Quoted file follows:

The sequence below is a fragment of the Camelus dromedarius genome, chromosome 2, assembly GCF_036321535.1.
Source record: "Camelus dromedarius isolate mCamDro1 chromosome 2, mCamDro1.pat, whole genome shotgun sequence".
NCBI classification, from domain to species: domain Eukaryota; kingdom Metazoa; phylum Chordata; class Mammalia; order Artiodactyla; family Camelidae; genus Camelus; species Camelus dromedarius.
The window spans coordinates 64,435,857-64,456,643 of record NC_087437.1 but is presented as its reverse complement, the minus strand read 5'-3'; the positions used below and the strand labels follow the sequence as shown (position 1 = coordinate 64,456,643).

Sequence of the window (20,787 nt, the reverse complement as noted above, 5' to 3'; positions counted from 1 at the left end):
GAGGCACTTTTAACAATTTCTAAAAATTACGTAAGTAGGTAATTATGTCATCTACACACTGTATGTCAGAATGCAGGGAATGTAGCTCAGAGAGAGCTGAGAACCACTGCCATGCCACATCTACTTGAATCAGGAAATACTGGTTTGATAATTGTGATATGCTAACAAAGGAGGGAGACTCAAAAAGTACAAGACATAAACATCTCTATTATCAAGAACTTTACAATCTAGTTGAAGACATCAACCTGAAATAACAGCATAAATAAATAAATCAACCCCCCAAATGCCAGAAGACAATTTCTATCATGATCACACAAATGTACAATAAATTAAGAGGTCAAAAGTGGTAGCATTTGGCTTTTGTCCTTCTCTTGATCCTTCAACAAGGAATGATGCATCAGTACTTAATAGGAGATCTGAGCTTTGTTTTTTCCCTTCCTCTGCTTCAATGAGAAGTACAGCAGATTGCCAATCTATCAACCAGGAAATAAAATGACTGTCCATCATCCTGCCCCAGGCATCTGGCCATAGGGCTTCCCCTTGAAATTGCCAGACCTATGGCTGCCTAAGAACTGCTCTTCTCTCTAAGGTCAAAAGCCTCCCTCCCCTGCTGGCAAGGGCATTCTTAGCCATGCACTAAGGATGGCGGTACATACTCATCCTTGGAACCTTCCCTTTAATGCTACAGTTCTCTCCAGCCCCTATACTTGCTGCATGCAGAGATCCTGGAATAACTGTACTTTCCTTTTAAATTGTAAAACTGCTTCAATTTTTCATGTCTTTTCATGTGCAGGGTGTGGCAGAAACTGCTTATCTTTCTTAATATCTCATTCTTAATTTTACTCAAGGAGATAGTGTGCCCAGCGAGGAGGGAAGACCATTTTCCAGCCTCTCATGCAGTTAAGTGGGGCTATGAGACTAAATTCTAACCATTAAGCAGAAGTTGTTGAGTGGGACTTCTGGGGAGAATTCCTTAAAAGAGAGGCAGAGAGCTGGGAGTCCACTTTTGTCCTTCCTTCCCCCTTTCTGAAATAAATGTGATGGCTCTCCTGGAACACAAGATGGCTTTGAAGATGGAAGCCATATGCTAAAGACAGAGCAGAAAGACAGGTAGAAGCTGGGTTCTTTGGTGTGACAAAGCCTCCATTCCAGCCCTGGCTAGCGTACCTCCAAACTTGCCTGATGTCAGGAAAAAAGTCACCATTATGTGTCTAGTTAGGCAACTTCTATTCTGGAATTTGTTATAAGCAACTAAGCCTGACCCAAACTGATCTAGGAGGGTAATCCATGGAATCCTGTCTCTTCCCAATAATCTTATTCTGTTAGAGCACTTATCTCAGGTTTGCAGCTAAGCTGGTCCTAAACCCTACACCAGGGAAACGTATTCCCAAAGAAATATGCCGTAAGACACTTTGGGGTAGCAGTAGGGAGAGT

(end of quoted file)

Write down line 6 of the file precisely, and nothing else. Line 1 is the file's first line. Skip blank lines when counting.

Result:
GAGGCACTTTTAACAATTTCTAAAAATTACGTAAGTAGGTAATTATGTCATCTACACACTGTATGTCAGAATGCAGGGAATGTAGCTCAGAGAGAGCTGAGAACCACTGCCATGCCACATCTACTTGAATCAGGAAATACTGGTTTGATAATTGTGATATGCTAACAAAGGAGGGAGACTCAAAAAGTACAAGACATAAACATCTCTATTATCAAGAACTTTACAATCTAGTTGAAGACATCAACCTGAAATAACAGCATAAATAAATAAATCAACCCCCCAAATGCCAGAAGACAATTTCTATCATGATCACACAAATGTACAATAAATTAAGAGGTCAAAAGTGGTAGCATTTGGCTTTTGTCCTTCTCTTGATCCTTCAACAAGGAATGATGCATCAGTACTTAATAGGAGATCTGAGCTTTGTTTTTTCCCTTCCTCTGCTTCAATGAGAAGTACAGCAGATTGCCAATCTATCAACCAGGAAATAAAATGACTGTCCATCATCCTGCCCCAGGCATCTGGCCATAGGGCTTCCCCTTGAAATTGCCAGACCTATGGCTGCCTAAGAACTGCTCTTCTCTCTAAGGTCAAAAGCCTCCCTCCCCTGCTGGCAAGGGCATTCTTAGCCATGCACTAAGGATGGCGGTACATACTCATCCTTGGAACCTTCCCTTTAATGCTACAGTTCTCTCCAGCCCCTATACTTGCTGCATGCAGAGATCCTGGAATAACTGTACTTTCCTTTTAAATTGTAAAACTGCTTCAATTTTTCATGTCTTTTCATGTGCAGGGTGTGGCAGAAACTGCTTATCTTTCTTAATATCTCATTCTTAATTTTACTCAAGGAGATAGTGTGCCCAGCGAGGAGGGAAGACCATTTTCCAGCCTCTCATGCAGTTAAGTGGGGCTATGAGACTAAATTCTAACCATTAAGCAGAAGTTGTTGAGTGGGACTTCTGGGGAGAATTCCTTAAAAGAGAGGCAGAGAGCTGGGAGTCCACTTTTGTCCTTCCTTCCCCCTTTCTGAAATAAATGTGATGGCTCTCCTGGAACACAAGATGGCTTTGAAGATGGAAGCCATATGCTAAAGACAGAGCAGAAAGACAGGTAGAAGCTGGGTTCTTTGGTGTGACAAAGCCTCCATTCCAGCCCTGGCTAGCGTACCTCCAAACTTGCCTGATGTCAGGAAAAAAGTCACCATTATGTGTCTAGTTAGGCAACTTCTATTCTGGAATTTGTTATAAGCAACTAAGCCTGACCCAAACTGATCTAGGAGGGTAATCCATGGAATCCTGTCTCTTCCCAATAATCTTATTCTGTTAGAGCACTTATCTCAGGTTTGCAGCTAAGCTGGTCCTAAACCCTACACCAGGGAAACGTATTCCCAAAGAAATATGCCGTAAGACACTTTGGGGTAGCAGTAGGGAGAGT